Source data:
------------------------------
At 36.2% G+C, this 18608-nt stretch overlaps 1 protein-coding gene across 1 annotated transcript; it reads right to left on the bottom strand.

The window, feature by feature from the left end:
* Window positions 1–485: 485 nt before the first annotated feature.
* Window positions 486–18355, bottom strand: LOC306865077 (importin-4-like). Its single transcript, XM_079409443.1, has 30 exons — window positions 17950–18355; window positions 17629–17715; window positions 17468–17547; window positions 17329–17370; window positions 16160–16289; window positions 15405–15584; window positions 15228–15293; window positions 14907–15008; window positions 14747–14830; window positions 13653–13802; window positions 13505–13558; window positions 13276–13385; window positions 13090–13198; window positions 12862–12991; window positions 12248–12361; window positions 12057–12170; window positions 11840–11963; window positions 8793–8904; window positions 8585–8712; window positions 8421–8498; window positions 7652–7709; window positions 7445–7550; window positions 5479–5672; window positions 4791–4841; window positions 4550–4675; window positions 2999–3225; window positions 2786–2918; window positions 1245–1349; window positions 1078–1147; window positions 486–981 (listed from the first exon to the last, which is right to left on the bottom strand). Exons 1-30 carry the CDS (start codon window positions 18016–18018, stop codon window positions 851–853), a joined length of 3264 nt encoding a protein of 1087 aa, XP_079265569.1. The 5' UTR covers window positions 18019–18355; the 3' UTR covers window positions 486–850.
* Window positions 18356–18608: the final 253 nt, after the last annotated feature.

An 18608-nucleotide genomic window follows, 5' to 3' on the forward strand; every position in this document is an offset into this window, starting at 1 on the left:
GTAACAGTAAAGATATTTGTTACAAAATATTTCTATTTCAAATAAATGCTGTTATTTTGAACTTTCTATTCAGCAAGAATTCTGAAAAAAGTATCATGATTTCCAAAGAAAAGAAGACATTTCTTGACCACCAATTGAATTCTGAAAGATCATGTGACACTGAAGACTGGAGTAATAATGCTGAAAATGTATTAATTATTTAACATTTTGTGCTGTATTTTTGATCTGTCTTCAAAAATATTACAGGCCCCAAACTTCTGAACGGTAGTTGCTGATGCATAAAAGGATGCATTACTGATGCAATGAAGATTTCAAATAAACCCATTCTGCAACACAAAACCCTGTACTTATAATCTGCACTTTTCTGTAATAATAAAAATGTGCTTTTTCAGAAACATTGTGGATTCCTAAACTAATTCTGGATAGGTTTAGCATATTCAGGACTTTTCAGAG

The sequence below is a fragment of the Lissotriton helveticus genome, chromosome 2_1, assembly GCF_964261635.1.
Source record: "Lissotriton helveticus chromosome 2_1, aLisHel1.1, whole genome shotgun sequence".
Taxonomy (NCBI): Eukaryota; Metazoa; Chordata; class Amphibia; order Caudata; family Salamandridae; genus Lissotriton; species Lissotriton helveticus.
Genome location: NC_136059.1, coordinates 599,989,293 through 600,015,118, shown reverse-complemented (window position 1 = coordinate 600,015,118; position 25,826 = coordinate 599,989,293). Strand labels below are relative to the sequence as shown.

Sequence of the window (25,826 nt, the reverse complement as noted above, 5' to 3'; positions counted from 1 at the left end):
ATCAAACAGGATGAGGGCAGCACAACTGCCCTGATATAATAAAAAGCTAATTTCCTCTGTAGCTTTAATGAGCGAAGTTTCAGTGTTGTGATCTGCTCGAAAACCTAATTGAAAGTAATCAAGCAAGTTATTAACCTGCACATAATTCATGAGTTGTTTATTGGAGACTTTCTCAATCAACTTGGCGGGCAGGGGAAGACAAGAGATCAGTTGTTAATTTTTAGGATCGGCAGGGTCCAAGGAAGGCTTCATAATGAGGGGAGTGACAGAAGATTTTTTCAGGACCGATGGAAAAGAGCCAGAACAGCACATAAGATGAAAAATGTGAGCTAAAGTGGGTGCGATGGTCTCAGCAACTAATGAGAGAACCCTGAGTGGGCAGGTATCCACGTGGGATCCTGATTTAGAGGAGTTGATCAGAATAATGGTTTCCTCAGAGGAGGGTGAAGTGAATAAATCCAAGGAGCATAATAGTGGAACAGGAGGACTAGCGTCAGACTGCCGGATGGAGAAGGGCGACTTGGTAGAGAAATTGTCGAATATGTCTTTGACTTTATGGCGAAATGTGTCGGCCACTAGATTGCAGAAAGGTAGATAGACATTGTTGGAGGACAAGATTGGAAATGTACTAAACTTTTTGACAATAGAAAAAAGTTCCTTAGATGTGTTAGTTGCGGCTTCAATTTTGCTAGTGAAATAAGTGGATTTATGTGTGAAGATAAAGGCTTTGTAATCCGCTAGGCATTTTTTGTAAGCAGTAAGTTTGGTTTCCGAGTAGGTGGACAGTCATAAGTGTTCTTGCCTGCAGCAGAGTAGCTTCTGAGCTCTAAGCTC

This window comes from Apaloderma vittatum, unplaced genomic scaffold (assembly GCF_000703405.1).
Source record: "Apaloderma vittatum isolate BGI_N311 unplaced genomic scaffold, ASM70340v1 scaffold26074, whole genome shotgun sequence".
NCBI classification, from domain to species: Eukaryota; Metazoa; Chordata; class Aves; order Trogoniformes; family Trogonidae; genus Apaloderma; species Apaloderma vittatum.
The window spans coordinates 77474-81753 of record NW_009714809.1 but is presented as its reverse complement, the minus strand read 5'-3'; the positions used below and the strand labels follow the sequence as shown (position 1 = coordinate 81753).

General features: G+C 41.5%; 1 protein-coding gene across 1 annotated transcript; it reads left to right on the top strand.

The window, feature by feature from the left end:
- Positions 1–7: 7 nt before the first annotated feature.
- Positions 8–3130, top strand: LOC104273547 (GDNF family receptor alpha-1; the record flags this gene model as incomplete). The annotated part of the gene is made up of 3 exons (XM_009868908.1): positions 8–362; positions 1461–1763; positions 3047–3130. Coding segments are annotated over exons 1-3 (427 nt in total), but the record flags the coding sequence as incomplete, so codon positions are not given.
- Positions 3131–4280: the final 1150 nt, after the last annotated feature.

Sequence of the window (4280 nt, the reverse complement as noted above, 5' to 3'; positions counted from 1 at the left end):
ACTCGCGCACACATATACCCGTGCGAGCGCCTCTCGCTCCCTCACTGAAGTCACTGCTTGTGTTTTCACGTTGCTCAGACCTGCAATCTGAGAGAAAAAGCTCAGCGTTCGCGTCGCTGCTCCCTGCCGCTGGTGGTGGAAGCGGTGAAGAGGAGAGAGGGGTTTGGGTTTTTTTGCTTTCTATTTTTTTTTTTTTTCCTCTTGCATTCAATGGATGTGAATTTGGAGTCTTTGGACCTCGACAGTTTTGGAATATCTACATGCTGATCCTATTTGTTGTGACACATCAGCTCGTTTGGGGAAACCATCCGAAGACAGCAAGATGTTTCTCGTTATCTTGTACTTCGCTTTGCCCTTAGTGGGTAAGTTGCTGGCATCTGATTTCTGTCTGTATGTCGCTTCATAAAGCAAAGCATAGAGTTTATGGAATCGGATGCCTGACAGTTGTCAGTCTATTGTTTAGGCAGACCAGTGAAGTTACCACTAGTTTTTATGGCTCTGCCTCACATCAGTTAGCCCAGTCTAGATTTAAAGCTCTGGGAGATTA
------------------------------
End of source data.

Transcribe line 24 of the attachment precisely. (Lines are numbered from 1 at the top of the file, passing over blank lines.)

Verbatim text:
ACTCGCGCACACATATACCCGTGCGAGCGCCTCTCGCTCCCTCACTGAAGTCACTGCTTGTGTTTTCACGTTGCTCAGACCTGCAATCTGAGAGAAAAAGCTCAGCGTTCGCGTCGCTGCTCCCTGCCGCTGGTGGTGGAAGCGGTGAAGAGGAGAGAGGGGTTTGGGTTTTTTTGCTTTCTATTTTTTTTTTTTTTCCTCTTGCATTCAATGGATGTGAATTTGGAGTCTTTGGACCTCGACAGTTTTGGAATATCTACATGCTGATCCTATTTGTTGTGACACATCAGCTCGTTTGGGGAAACCATCCGAAGACAGCAAGATGTTTCTCGTTATCTTGTACTTCGCTTTGCCCTTAGTGGGTAAGTTGCTGGCATCTGATTTCTGTCTGTATGTCGCTTCATAAAGCAAAGCATAGAGTTTATGGAATCGGATGCCTGACAGTTGTCAGTCTATTGTTTAGGCAGACCAGTGAAGTTACCACTAGTTTTTATGGCTCTGCCTCACATCAGTTAGCCCAGTCTAGATTTAAAGCTCTGGGAGATTA